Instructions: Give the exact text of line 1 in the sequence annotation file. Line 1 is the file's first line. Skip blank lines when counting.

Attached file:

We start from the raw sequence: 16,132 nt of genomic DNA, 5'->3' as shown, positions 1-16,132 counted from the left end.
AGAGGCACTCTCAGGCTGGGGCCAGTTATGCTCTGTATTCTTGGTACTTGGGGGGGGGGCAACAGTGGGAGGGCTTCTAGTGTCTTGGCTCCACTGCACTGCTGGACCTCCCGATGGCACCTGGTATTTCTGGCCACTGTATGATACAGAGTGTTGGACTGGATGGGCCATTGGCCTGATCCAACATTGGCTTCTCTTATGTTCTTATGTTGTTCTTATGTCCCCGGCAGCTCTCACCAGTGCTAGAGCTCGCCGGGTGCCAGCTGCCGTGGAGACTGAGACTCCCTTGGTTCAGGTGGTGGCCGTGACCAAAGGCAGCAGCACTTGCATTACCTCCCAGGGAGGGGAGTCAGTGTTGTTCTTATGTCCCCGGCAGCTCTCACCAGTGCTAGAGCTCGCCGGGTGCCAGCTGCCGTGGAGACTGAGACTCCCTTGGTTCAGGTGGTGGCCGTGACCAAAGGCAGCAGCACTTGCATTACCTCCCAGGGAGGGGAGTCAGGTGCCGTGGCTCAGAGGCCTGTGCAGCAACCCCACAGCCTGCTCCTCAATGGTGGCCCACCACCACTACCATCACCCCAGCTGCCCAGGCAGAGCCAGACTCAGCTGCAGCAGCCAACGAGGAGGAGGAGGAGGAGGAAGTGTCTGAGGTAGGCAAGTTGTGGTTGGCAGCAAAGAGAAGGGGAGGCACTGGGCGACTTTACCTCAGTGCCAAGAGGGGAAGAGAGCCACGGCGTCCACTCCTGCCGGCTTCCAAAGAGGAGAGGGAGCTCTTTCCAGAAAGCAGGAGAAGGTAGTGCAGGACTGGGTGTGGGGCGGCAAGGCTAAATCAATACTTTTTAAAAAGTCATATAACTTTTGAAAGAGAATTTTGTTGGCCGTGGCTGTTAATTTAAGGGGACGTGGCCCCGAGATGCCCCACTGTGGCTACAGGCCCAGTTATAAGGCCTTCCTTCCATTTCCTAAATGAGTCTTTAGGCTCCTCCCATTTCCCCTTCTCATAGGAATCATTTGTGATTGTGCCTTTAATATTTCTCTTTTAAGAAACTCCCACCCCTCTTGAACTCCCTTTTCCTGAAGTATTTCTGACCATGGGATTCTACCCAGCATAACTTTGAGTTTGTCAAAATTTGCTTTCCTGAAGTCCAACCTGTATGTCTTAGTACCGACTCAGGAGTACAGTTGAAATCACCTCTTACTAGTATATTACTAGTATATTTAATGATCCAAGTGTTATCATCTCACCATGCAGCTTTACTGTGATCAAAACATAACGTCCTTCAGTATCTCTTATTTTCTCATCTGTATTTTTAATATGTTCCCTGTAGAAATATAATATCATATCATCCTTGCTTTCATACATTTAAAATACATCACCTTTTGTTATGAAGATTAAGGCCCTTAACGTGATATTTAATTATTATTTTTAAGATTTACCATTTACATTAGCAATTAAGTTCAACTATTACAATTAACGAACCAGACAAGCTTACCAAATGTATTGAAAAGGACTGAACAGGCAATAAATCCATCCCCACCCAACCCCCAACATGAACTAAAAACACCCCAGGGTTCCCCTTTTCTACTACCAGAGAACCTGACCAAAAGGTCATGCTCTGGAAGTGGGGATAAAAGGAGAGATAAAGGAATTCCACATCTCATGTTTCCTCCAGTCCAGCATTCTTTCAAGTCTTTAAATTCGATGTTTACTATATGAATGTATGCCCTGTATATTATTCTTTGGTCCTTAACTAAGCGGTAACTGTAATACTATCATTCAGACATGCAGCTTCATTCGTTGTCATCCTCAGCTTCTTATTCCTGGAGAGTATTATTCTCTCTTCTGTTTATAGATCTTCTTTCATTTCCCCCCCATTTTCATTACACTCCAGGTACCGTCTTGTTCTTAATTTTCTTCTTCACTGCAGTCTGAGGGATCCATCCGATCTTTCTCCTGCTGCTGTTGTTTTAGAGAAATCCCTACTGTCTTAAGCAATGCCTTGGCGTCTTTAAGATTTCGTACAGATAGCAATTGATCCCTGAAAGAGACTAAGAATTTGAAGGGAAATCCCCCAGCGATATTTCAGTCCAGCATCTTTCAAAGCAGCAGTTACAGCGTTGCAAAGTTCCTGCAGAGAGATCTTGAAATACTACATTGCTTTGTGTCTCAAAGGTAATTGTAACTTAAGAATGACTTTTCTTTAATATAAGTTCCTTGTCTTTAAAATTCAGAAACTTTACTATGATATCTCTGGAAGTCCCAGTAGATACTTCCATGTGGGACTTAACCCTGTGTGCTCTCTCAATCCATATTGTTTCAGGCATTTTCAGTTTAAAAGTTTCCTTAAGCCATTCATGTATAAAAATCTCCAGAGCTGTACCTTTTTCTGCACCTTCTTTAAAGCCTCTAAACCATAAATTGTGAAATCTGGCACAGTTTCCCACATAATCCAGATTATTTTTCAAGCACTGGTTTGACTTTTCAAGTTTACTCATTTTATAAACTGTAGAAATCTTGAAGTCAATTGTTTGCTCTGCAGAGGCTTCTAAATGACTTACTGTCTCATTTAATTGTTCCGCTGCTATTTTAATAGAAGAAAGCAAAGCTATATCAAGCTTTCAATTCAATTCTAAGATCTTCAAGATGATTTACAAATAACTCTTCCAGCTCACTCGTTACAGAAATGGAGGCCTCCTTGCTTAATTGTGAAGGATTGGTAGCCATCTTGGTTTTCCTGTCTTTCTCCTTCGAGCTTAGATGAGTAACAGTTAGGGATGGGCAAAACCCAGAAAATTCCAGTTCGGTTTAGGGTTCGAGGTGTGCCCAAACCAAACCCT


We start from the raw sequence: 16,132 nt of genomic DNA, 5'->3' as shown, positions 1-16,132 counted from the left end.